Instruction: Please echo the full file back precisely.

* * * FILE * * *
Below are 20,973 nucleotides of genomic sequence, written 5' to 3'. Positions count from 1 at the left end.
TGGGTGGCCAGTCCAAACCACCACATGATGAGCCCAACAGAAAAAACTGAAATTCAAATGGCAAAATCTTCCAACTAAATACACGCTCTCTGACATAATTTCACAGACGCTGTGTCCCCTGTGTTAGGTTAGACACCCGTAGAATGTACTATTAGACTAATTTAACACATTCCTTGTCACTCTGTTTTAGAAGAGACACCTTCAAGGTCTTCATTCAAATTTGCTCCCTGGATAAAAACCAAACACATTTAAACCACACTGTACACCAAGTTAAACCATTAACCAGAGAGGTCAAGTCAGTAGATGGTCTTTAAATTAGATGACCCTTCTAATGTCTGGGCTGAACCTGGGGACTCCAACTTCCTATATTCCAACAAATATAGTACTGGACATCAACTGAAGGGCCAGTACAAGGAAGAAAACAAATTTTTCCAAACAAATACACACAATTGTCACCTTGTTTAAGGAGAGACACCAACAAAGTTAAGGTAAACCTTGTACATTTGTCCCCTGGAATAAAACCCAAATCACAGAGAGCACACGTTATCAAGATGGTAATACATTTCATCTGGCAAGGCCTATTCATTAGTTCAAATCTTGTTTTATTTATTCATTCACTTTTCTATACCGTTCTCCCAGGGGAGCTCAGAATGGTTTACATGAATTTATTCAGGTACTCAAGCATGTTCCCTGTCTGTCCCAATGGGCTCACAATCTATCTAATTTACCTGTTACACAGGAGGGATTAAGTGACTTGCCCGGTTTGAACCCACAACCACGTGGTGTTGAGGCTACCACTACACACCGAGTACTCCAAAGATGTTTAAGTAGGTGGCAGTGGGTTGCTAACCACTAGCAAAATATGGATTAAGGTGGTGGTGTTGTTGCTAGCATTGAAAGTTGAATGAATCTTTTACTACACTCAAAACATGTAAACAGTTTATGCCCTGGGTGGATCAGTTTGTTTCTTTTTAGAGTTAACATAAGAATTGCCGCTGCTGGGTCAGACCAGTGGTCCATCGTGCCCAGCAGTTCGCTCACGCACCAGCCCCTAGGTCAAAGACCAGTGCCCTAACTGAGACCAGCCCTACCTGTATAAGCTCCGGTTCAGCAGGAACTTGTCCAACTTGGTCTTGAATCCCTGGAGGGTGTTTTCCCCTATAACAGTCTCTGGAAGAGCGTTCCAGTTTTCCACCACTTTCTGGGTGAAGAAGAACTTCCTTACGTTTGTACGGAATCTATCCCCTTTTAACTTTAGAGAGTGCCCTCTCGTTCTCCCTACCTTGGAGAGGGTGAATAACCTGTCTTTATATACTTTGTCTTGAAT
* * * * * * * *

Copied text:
Below are 20,973 nucleotides of genomic sequence, written 5' to 3'. Positions count from 1 at the left end.
TGGGTGGCCAGTCCAAACCACCACATGATGAGCCCAACAGAAAAAACTGAAATTCAAATGGCAAAATCTTCCAACTAAATACACGCTCTCTGACATAATTTCACAGACGCTGTGTCCCCTGTGTTAGGTTAGACACCCGTAGAATGTACTATTAGACTAATTTAACACATTCCTTGTCACTCTGTTTTAGAAGAGACACCTTCAAGGTCTTCATTCAAATTTGCTCCCTGGATAAAAACCAAACACATTTAAACCACACTGTACACCAAGTTAAACCATTAACCAGAGAGGTCAAGTCAGTAGATGGTCTTTAAATTAGATGACCCTTCTAATGTCTGGGCTGAACCTGGGGACTCCAACTTCCTATATTCCAACAAATATAGTACTGGACATCAACTGAAGGGCCAGTACAAGGAAGAAAACAAATTTTTCCAAACAAATACACACAATTGTCACCTTGTTTAAGGAGAGACACCAACAAAGTTAAGGTAAACCTTGTACATTTGTCCCCTGGAATAAAACCCAAATCACAGAGAGCACACGTTATCAAGATGGTAATACATTTCATCTGGCAAGGCCTATTCATTAGTTCAAATCTTGTTTTATTTATTCATTCACTTTTCTATACCGTTCTCCCAGGGGAGCTCAGAATGGTTTACATGAATTTATTCAGGTACTCAAGCATGTTCCCTGTCTGTCCCAATGGGCTCACAATCTATCTAATTTACCTGTTACACAGGAGGGATTAAGTGACTTGCCCGGTTTGAACCCACAACCACGTGGTGTTGAGGCTACCACTACACACCGAGTACTCCAAAGATGTTTAAGTAGGTGGCAGTGGGTTGCTAACCACTAGCAAAATATGGATTAAGGTGGTGGTGTTGTTGCTAGCATTGAAAGTTGAATGAATCTTTTACTACACTCAAAACATGTAAACAGTTTATGCCCTGGGTGGATCAGTTTGTTTCTTTTTAGAGTTAACATAAGAATTGCCGCTGCTGGGTCAGACCAGTGGTCCATCGTGCCCAGCAGTTCGCTCACGCACCAGCCCCTAGGTCAAAGACCAGTGCCCTAACTGAGACCAGCCCTACCTGTATAAGCTCCGGTTCAGCAGGAACTTGTCCAACTTGGTCTTGAATCCCTGGAGGGTGTTTTCCCCTATAACAGTCTCTGGAAGAGCGTTCCAGTTTTCCACCACTTTCTGGGTGAAGAAGAACTTCCTTACGTTTGTACGGAATCTATCCCCTTTTAACTTTAGAGAGTGCCCTCTCGTTCTCCCTACCTTGGAGAGGGTGAATAACCTGTCTTTATATACTTTGTCTTGAAT